Redflow Secures DOE Funding for 34.4 MWh Energy Storage Project


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Redflow Limited (ASX: RFX), a renowned global player in clean energy storage, has been granted funding by the U.S. Department of Energy (DOE) for a pioneering 34.4 MWh long-duration energy storage (LDES) microgrid venture. The project, known as the Children’s Hospital Resilient Grid with Energy Storage (CHARGES), is set to revolutionize energy resilience at the Valley Children’s Hospital in Madera, California, and potentially serve as a blueprint for hospitals and vital infrastructure nationwide.

The CHARGES project has been endorsed by the DOE, as part of its $325 million LDES program, which aims to propel vital clean energy technologies, enhance the adoption of renewable energy resources, and bolster America’s energy security. The announcement was made on September 22, marking a significant milestone in the advancement of sustainable energy solutions. The CHARGES project will replace diesel generators with cleaner, cost-effective solutions, offering a blueprint for nationwide critical infrastructure upgrades. Redflow and its project development partner, Faraday Microgrids will collaborate on the project, expected to receive sponsorship and co-funding from the California Energy Commission (CEC).

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The Valley Children’s Hospital, situated in California’s Central Valley, is the exclusive full-service pediatric facility in the region and routinely faces severe challenges, including extreme heat conditions, droughts, coastal smog, and poor air quality. With the installation of the 34.4 MWh long-duration energy storage and solar microgrid, the hospital will be empowered to better cater to the needs of its residents, even during power interruptions. Additionally, this venture represents a crucial stride towards achieving California’s goal of installing 45-55 GW of long-duration energy storage by 2045 to bolster grid reliability and promote the clean energy transition.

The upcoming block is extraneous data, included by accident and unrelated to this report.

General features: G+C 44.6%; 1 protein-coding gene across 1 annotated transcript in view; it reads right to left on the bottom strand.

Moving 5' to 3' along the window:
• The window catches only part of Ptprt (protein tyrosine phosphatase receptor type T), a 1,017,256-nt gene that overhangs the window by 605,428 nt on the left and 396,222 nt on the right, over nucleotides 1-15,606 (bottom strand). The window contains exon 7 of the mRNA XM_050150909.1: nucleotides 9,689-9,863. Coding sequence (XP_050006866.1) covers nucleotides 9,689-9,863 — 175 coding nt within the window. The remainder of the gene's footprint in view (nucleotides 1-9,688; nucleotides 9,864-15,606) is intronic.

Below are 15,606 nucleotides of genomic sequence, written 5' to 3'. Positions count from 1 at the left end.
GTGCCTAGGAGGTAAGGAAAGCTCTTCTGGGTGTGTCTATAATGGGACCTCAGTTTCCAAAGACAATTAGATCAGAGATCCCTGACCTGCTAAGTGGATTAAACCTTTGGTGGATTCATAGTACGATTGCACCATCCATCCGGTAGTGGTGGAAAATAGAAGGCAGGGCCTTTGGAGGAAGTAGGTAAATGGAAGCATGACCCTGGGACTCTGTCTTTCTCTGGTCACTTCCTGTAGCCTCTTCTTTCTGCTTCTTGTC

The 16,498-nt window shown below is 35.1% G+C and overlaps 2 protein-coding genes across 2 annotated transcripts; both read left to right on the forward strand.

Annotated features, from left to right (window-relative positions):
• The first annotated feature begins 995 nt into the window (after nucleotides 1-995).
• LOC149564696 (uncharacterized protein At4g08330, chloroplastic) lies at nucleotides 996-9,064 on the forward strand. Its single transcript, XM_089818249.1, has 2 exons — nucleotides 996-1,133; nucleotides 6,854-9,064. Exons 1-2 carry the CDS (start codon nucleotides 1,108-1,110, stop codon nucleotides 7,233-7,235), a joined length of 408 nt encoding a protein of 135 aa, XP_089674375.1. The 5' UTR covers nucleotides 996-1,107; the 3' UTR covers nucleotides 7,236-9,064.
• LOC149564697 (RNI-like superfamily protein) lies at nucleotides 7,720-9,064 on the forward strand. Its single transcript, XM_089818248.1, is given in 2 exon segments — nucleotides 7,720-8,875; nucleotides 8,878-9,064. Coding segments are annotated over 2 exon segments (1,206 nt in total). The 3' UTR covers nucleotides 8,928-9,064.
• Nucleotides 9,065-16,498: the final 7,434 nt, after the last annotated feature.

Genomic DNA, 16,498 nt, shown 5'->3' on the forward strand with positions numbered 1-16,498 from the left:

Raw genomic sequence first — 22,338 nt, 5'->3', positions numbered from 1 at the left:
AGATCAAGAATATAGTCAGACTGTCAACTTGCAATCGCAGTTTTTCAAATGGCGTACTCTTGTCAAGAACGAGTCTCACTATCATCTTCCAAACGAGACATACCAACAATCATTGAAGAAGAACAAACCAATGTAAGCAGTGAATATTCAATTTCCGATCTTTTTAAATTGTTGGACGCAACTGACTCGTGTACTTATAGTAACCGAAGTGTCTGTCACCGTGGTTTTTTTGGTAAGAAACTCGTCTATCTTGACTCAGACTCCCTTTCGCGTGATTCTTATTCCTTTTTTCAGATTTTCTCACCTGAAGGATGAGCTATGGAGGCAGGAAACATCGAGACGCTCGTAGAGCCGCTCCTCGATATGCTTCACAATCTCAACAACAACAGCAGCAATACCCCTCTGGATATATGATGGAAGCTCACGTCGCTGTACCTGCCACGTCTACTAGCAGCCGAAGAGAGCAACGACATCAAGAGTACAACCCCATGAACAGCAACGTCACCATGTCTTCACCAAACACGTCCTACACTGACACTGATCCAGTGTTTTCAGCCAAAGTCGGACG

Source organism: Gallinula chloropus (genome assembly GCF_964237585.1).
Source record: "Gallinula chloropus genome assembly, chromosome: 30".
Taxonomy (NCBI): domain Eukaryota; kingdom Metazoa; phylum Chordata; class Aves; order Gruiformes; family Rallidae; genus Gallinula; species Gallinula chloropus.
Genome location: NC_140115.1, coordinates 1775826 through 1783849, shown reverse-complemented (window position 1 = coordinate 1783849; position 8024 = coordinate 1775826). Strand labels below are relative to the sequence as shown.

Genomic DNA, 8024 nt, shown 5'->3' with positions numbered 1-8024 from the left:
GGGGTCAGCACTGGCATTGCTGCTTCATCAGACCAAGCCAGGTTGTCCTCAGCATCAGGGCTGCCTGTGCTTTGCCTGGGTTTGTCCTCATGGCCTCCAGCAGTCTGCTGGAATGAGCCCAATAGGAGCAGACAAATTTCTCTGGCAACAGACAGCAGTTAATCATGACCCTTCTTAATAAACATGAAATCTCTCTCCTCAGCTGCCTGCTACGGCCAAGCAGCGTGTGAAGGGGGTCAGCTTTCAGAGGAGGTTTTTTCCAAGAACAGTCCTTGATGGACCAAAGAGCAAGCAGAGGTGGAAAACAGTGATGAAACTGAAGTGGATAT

Redflow CEO and Managing Director, Tim Harris, expressed enthusiasm about the project, stating, “Our batteries are ideally suited for daily use in the Central Valley’s extreme heat, and we’re proud to provide the resources the hospital needs to ensure safe, reliable operations. This combination of our technology leadership, Faraday’s trusted microgrid solutions, and the funding provided by the CEC and DOE all assist in transitioning communities to a cleaner, more energy-efficient future. We are delighted to see another project from our fast-growing pipeline of opportunities progress forward and ultimately support another community with renewable energy.”

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The system’s primary purpose is to maintain essential hospital operations during utility outages or shortages that are not earthquake-related. In the event of mandatory natural gas or fuel cell shutdowns during seismic events, the systems will ensure facility operations for at least 18 hours post-earthquake. In addition to Redflow batteries, the microgrid will integrate other renewable energy resources to facilitate decarbonization, reduce operational costs for the hospital, provide a robust infrastructure for the hospital during natural disasters and power outages, and offer overall grid benefits.

Faraday CEO, David Bliss, expressed confidence in the project, saying, “We’ve set strong performance goals for this installation. Our team is looking forward to building upon our partnership with Redflow to deliver this and other projects, such as the 20 MWh battery and 5 MW solar microgrid for the Paskenta Band of Nomlaki Indians. We’re confident in our partnership’s capabilities to successfully deliver large, resilient, dispatchable 24/7 clean energy microgrids to health care facilities, tribes, and other large grid customers throughout California and the United States.”

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